Report on the Future of Europe: Federalism and Democracy
The supra-national European bodies

The report of the Future of Europe Group, released on 17 September 2012, warrants careful consideration by E.U. citizens and their state and federal officials. Beyond the various reforms proposed in the document is the critical notion that not every state need be a part of the enhanced integration (i.e., the additional governmental sovereignty being shifted to the Union from the states). This assumption applies both to the proposals themselves and to the application of a super-majority in place of unanimous consent to future amendments to the E.U.’s basic law. It follows that if the Czech Republic and Britain prefer the status quo, this would not prevent other states from going on to closer union. From an American standpoint, this “dual or multiple track” approach to federalism is quite foreign.

In terms of the individual policy proposals, the suggestion that the E.U. represent its states (and people) more in international organizations deserves to be highlighted. This proposal could be synchronized with a reform of the UN (including who sits on the Security Council). That one E.U. state (i.e., Britain) would doubtless insist on retaining its own seat need not detract other E.U. states currently in the Security Council from agreeing to an E.U. representative instead.

In terms of E.U. governance, the popular election of the Commission president ought to be carefully weighed. Such election of an empire-wide office necessarily has much distance between the electorate and the candidates. In other words, such a large electorate is not optimal democratically. This is why federalism, which emerged with alliances between countries and then was applied to empire-level Unions (e.g., USA, Russia), initially had the federal offices appointed by officials of the members or republics. Democratically, there is more accountability for an elected state official because the electorate is smaller. Put another way, the U.S. should not necessarily be followed in its historical shift from the Electoral College to de facto popular election of the federal president. In fact, the College was designed to counter the weakness in an empire-scale electorate.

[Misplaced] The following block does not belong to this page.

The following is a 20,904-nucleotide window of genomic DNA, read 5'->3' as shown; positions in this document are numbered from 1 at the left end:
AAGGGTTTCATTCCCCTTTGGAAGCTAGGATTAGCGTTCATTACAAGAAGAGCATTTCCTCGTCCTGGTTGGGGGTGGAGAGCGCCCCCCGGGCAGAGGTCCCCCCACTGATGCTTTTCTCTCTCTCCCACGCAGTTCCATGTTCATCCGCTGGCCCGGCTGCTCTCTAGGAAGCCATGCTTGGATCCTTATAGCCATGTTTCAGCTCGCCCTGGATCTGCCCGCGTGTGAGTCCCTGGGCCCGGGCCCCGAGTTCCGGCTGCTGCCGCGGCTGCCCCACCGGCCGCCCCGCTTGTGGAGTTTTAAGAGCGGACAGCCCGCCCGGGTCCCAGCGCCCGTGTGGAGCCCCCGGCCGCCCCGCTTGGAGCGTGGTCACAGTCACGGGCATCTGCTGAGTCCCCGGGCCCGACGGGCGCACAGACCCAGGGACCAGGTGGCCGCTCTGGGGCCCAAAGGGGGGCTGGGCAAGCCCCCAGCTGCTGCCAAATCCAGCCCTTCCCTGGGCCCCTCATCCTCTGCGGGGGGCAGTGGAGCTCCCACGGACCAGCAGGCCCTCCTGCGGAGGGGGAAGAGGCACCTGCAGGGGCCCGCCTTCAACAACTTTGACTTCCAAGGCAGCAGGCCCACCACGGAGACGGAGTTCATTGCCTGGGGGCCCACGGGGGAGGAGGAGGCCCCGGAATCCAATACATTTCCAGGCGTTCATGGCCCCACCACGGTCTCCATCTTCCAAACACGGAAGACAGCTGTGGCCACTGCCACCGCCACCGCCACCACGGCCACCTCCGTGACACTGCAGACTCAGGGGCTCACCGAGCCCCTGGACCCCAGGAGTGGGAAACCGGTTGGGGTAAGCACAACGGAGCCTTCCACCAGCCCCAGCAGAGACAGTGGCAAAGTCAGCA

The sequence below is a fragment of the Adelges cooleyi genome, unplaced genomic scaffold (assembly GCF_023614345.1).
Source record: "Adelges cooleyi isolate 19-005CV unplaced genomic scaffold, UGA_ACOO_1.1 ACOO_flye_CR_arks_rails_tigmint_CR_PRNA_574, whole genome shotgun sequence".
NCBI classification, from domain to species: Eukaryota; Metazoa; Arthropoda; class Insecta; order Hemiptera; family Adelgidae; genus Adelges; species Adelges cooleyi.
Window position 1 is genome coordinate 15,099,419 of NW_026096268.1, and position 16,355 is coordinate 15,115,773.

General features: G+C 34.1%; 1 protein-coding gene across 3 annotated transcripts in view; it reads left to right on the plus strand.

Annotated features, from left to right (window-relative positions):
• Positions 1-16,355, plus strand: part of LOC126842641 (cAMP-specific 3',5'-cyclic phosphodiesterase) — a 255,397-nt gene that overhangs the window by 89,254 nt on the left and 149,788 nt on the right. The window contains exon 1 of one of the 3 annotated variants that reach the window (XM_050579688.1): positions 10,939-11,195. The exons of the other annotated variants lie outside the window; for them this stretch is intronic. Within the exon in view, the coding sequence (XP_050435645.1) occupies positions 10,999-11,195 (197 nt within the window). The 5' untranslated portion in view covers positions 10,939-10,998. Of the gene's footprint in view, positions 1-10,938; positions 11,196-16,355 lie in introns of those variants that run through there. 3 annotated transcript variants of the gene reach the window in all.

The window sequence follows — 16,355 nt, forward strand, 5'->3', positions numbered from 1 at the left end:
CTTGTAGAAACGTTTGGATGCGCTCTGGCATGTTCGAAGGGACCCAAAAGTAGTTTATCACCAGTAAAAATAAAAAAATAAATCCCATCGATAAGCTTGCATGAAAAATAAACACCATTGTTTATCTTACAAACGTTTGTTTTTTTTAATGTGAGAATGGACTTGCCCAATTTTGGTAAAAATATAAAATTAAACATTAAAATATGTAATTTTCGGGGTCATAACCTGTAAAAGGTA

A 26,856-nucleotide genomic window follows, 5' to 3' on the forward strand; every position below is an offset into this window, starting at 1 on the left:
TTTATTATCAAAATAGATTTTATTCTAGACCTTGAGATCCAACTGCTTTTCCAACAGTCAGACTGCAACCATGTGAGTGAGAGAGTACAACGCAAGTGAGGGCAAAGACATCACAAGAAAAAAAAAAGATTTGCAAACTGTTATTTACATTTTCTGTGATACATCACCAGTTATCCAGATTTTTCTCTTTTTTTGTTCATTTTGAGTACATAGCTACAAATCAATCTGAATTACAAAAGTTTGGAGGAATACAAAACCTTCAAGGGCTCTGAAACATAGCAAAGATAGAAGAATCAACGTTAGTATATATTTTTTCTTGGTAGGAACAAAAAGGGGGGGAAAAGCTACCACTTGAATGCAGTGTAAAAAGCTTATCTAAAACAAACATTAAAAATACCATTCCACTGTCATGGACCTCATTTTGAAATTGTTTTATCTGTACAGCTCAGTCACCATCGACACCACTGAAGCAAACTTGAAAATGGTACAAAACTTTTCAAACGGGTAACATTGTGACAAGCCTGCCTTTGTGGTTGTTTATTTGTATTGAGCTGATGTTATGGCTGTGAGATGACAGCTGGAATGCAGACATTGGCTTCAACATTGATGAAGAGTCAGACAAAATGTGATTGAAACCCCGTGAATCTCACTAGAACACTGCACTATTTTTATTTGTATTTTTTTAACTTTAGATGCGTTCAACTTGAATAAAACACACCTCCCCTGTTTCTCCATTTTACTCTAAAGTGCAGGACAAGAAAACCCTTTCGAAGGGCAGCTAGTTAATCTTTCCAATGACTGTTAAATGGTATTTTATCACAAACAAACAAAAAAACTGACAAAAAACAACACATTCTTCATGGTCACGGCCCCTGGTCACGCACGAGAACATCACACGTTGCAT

The strengthening of federal political parties, on the other hand, would do much to bring E.U.-wide issues into the debate in the campaigns for the European Parliament’s representatives. They should not be chosen based on state issues because as per modern federalism the representatives represent the people rather than states. In terms of a second chamber for the states (no doubt with the U.S. Senate in mind), I contend that the European Council is already the other chamber. Rather than delegates, the governors themselves represent their respective states. The 26 American states who sued over Obamacare could take a lesson here in terms of their interests being represented by Senators vs governors in the U.S. Senate. In other words, Americans could look to the European Council for how the U.S. Senate could be improved in its capacity of representing the states.

In short, strengthening democratic accountability is a complex matter, for it may not mean expanding the offices subject to popular election. Modern federalism is a complex animal. For that matter, increasing the federal role in foreign policy and representation in international organizations, while beneficial to the E.U., is not as decisive as people may suppose in making the difference on the E.U. being a political union. Lastly, reducing the power of any state’s veto is absolutely essential to the E.U. of 27 or 28 states being able to function and adapt, so the notion of dual or multiple tracks—a homegrown feature of European federalism—is also important. One state should not be given so much power that the state can unilaterally keep the E.U. from shifting more governmental sovereignty from the states to the Union. To be sure, there is a lot for Europeans to consider as fundamental proposals are being tossed around and debated. Each proposal deserves to be carefully reasoned through, with improved clarity on federalism in particular. The report is a good step in this direction.